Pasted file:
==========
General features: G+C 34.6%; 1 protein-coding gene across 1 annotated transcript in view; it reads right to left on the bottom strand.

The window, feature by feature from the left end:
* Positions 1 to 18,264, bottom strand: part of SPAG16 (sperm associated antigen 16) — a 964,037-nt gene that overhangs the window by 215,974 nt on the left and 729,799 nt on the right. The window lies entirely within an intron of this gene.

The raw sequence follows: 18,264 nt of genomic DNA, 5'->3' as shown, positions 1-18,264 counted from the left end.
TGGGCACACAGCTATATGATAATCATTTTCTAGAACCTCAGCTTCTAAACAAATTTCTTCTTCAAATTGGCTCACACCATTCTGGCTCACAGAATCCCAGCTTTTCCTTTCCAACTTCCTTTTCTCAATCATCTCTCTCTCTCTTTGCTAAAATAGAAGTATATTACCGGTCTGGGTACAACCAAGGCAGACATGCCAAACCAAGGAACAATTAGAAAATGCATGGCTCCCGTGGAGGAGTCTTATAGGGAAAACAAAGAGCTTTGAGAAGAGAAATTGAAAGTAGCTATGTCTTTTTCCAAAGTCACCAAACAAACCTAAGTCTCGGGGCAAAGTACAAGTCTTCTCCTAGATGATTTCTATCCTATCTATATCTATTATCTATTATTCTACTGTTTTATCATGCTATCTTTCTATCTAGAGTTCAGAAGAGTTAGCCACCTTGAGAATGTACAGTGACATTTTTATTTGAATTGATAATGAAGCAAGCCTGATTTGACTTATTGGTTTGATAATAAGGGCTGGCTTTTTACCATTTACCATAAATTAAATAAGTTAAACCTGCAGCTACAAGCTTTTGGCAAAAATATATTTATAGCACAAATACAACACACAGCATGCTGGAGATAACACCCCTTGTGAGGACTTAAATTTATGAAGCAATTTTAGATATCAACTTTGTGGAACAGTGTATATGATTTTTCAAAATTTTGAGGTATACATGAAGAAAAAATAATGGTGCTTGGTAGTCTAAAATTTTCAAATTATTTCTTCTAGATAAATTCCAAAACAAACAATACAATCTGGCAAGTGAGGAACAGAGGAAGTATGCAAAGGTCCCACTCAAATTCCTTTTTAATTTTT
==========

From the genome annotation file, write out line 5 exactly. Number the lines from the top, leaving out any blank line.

TGGGCACACAGCTATATGATAATCATTTTCTAGAACCTCAGCTTCTAAACAAATTTCTTCTTCAAATTGGCTCACACCATTCTGGCTCACAGAATCCCAGCTTTTCCTTTCCAACTTCCTTTTCTCAATCATCTCTCTCTCTCTTTGCTAAAATAGAAGTATATTACCGGTCTGGGTACAACCAAGGCAGACATGCCAAACCAAGGAACAATTAGAAAATGCATGGCTCCCGTGGAGGAGTCTTATAGGGAAAACAAAGAGCTTTGAGAAGAGAAATTGAAAGTAGCTATGTCTTTTTCCAAAGTCACCAAACAAACCTAAGTCTCGGGGCAAAGTACAAGTCTTCTCCTAGATGATTTCTATCCTATCTATATCTATTATCTATTATTCTACTGTTTTATCATGCTATCTTTCTATCTAGAGTTCAGAAGAGTTAGCCACCTTGAGAATGTACAGTGACATTTTTATTTGAATTGATAATGAAGCAAGCCTGATTTGACTTATTGGTTTGATAATAAGGGCTGGCTTTTTACCATTTACCATAAATTAAATAAGTTAAACCTGCAGCTACAAGCTTTTGGCAAAAATATATTTATAGCACAAATACAACACACAGCATGCTGGAGATAACACCCCTTGTGAGGACTTAAATTTATGAAGCAATTTTAGATATCAACTTTGTGGAACAGTGTATATGATTTTTCAAAATTTTGAGGTATACATGAAGAAAAAATAATGGTGCTTGGTAGTCTAAAATTTTCAAATTATTTCTTCTAGATAAATTCCAAAACAAACAATACAATCTGGCAAGTGAGGAACAGAGGAAGTATGCAAAGGTCCCACTCAAATTCCTTTTTAATTTTT